As pretty as it may be it really is quite isolated, and for all that it is American, served by the US Postal Service (zip code 00765) it really isn't part of what one might call the United States. The language is Spanish though the tourist industry speaks English, so you can get by. But to live or travel off the beaten path in Puerto Rico is to be in Central America, not Connecticut. From what I see and hear Vieques too is that sort of rural community, leavened by mainland Americans and a lively tourist industry that keeps the island going economically. Vieques has its own police detachment my wife found out, with their own dedicated dispatch center...but no my Spanish is nowhere near good enough for that, especially considering one of these young officers had no English at all. Tourist be ready!
Vieques has community spirit to spare too. The island is responsible for chasing off the U S military who used the ends of Vieques as pin cushions for target practice. You may remember the sit ins and protests and the determination not to give an inch (or a metric centimeter) until the US Navy withdrew completely. Which they did in 2003, promising to clean up their mess. The clean up is almost completed though one area remains closed to civilians as munition and chemical removal continues. As you can imagine there was more than one naysayer who predicted economic calamity with the military withdrawal, and Key West has benefited as training was moved from Vieques splitting the increase between Key West and the Florida panhandle. I did read one blogger who suggested a high murder rate was created by the withdrawal of the US Navy. Vieques, Puerto Rico, Murder Rate Highest in the World though I must say the island is also voted the friendliest in the Caribbean so I'm guessing the killings don't affect tourists...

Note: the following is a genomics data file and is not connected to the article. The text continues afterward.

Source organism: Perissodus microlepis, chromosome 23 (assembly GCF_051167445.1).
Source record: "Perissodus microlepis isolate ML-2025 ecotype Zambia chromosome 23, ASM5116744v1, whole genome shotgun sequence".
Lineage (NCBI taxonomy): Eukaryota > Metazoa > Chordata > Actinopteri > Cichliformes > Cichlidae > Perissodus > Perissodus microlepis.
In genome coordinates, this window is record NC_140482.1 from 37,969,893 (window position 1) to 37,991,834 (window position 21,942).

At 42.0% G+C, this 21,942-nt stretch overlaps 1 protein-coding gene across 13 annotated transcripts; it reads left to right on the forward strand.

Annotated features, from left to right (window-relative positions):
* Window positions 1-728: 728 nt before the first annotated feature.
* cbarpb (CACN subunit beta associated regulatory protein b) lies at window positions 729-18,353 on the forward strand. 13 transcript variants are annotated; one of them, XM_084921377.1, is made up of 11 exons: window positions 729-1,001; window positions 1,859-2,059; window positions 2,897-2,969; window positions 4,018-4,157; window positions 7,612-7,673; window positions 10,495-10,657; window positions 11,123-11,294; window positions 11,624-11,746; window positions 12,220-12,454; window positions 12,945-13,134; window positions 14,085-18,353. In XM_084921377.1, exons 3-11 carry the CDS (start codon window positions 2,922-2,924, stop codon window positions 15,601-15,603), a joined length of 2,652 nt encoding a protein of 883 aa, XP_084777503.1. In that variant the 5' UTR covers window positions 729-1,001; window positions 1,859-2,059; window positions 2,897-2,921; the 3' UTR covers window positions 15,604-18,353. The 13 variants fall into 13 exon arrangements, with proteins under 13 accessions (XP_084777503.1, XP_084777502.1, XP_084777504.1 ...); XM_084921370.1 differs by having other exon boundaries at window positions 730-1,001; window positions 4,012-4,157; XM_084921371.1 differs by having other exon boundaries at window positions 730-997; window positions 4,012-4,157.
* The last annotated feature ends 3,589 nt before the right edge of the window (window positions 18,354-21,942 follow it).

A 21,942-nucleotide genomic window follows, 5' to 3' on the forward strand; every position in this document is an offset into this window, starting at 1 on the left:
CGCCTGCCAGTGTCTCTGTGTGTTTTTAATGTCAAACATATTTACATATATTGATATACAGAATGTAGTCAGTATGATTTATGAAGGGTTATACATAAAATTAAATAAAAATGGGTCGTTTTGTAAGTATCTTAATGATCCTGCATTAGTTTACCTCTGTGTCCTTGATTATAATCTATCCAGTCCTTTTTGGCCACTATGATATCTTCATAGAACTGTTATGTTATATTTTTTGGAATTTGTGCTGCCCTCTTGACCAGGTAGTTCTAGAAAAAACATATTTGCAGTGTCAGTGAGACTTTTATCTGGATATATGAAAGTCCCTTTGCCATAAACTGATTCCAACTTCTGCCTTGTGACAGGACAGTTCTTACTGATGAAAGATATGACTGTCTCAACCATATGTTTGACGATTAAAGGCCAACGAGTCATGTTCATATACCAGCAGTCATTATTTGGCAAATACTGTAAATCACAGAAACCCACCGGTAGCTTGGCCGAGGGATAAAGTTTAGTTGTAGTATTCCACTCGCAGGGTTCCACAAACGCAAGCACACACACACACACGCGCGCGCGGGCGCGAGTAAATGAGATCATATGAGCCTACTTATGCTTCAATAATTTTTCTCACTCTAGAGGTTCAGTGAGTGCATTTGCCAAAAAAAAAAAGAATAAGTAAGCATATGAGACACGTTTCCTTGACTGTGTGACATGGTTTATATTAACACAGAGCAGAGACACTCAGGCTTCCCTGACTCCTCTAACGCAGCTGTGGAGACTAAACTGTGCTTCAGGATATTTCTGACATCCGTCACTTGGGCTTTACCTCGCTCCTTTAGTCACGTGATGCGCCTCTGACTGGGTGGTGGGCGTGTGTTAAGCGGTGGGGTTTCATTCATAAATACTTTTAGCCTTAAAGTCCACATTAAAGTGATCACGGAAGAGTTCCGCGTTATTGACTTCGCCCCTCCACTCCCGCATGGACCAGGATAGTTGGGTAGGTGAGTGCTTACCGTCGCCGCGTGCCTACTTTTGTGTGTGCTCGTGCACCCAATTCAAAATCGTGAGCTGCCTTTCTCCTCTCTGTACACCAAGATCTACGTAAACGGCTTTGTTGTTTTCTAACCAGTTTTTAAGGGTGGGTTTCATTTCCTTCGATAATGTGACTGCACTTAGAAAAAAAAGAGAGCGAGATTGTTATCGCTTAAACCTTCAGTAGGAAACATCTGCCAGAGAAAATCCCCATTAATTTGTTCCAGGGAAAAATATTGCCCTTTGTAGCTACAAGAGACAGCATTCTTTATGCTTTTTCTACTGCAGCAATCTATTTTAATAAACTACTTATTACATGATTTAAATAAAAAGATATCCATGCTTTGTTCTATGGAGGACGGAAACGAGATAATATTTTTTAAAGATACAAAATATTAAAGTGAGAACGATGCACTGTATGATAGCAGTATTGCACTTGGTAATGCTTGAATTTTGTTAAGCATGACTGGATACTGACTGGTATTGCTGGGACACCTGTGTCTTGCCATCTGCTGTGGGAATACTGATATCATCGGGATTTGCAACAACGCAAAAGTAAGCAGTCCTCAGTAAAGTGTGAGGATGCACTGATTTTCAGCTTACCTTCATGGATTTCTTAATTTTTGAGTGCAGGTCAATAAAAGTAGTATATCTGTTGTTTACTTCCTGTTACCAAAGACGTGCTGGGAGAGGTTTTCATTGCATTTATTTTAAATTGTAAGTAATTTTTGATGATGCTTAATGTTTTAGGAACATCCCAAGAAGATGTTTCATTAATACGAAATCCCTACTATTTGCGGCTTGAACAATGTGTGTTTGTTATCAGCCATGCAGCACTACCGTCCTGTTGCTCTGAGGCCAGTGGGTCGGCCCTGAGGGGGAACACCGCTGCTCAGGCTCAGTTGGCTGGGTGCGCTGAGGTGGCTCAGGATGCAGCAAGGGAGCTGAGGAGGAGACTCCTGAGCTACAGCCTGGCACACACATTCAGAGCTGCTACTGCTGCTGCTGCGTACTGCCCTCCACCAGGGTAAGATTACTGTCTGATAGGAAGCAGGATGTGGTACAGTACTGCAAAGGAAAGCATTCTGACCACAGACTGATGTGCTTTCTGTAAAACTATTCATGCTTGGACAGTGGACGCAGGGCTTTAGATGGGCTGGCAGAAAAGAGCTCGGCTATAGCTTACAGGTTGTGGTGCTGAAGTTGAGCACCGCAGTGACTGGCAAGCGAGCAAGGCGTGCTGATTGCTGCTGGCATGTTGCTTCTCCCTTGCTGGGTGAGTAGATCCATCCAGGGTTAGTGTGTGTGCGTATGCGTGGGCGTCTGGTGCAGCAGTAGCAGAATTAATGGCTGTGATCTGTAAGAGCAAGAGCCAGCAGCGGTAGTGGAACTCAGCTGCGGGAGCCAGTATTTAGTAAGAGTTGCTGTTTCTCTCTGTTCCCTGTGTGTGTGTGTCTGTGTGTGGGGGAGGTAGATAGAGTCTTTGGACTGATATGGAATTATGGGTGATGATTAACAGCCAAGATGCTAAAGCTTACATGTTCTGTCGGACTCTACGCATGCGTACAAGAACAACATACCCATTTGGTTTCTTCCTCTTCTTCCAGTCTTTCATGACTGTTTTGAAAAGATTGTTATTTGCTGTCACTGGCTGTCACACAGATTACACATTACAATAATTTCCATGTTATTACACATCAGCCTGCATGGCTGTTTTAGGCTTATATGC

The net result of the anti-militarist shenanigans has been to create what is by all accounts an absolute paradise on the bulk of the island. The former military land has been turned over to the US Fish and Wildlife Commission so the islanders have smartly preserved themselves from development and given visitors an opportunity to enjoy secluded beaches, empty rolling hills and minimal infrastructure. Truly, by the sounds of it the Caribbean as it once was. In fact they recommend renting four wheel drive vehicles if you seek secluded beaches as the sand can be a long rough drive from the pavement according to the literature.
That then is my introduction as much as yours,maybe, to Vieques. I am promised more pictures of more places by my intrepid explorer wife. For more instantly: Vieques, Puerto Rico - Vieques.com - Island Travel Guide / Isla de Vieques or Vieques travel guide - Wikitravel
If you liked this third hand view of Vieques you might like this essay too:
Travel by Conchscooter. Cheers!